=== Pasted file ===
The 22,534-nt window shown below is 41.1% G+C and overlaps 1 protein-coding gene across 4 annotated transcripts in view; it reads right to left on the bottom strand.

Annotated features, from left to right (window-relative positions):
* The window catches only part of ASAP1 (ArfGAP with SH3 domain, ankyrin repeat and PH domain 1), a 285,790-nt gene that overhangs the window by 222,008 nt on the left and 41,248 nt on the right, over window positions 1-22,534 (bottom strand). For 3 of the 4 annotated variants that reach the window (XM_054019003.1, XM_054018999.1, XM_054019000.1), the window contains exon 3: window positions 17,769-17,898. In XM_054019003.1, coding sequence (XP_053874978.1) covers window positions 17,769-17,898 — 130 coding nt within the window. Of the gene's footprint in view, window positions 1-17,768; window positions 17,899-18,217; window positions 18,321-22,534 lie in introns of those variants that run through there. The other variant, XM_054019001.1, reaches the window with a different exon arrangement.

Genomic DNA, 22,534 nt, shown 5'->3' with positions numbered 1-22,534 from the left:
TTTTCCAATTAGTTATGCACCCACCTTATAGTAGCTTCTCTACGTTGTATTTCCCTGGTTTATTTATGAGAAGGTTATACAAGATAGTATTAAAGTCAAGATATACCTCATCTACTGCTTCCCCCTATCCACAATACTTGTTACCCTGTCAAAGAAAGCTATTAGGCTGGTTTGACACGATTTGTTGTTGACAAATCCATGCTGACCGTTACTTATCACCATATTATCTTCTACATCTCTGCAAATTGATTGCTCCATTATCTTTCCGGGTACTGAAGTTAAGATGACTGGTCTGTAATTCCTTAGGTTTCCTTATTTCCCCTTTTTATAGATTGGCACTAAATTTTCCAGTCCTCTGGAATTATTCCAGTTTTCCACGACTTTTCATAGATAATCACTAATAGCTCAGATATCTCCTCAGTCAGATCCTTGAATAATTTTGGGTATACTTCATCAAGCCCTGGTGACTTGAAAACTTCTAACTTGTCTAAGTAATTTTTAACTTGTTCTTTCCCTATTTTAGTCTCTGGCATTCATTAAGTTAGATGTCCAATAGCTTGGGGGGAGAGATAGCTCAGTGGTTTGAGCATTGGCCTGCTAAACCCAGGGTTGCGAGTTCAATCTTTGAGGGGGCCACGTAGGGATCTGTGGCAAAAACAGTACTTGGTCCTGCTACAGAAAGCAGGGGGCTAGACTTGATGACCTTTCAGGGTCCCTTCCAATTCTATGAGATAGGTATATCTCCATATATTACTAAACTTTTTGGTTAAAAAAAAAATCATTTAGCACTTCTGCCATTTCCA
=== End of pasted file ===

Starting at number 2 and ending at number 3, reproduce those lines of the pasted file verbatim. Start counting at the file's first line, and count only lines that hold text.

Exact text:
Annotated features, from left to right (window-relative positions):
* The window catches only part of ASAP1 (ArfGAP with SH3 domain, ankyrin repeat and PH domain 1), a 285,790-nt gene that overhangs the window by 222,008 nt on the left and 41,248 nt on the right, over window positions 1-22,534 (bottom strand). For 3 of the 4 annotated variants that reach the window (XM_054019003.1, XM_054018999.1, XM_054019000.1), the window contains exon 3: window positions 17,769-17,898. In XM_054019003.1, coding sequence (XP_053874978.1) covers window positions 17,769-17,898 — 130 coding nt within the window. Of the gene's footprint in view, window positions 1-17,768; window positions 17,899-18,217; window positions 18,321-22,534 lie in introns of those variants that run through there. The other variant, XM_054019001.1, reaches the window with a different exon arrangement.